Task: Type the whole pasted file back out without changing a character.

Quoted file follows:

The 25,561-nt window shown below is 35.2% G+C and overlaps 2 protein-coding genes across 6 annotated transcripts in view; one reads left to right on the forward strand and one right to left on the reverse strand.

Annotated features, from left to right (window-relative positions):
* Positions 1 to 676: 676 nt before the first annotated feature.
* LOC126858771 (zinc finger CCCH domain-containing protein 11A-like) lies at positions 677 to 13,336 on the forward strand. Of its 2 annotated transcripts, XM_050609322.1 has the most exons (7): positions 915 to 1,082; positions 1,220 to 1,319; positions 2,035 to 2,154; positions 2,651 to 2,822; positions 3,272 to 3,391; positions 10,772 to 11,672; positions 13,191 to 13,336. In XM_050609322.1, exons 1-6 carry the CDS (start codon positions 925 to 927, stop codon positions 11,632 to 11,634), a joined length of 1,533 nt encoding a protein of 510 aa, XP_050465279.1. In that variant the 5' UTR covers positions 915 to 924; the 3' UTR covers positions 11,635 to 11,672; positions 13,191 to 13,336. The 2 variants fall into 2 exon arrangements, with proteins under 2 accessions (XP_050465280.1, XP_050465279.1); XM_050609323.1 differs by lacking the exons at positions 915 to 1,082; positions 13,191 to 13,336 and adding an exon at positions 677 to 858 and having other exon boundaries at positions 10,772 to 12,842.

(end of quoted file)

The 25,561-nt window shown below is 35.2% G+C and overlaps 2 protein-coding genes across 6 annotated transcripts in view; one reads left to right on the forward strand and one right to left on the reverse strand.

Annotated features, from left to right (window-relative positions):
* Positions 1 to 676: 676 nt before the first annotated feature.
* LOC126858771 (zinc finger CCCH domain-containing protein 11A-like) lies at positions 677 to 13,336 on the forward strand. Of its 2 annotated transcripts, XM_050609322.1 has the most exons (7): positions 915 to 1,082; positions 1,220 to 1,319; positions 2,035 to 2,154; positions 2,651 to 2,822; positions 3,272 to 3,391; positions 10,772 to 11,672; positions 13,191 to 13,336. In XM_050609322.1, exons 1-6 carry the CDS (start codon positions 925 to 927, stop codon positions 11,632 to 11,634), a joined length of 1,533 nt encoding a protein of 510 aa, XP_050465279.1. In that variant the 5' UTR covers positions 915 to 924; the 3' UTR covers positions 11,635 to 11,672; positions 13,191 to 13,336. The 2 variants fall into 2 exon arrangements, with proteins under 2 accessions (XP_050465280.1, XP_050465279.1); XM_050609323.1 differs by lacking the exons at positions 915 to 1,082; positions 13,191 to 13,336 and adding an exon at positions 677 to 858 and having other exon boundaries at positions 10,772 to 12,842.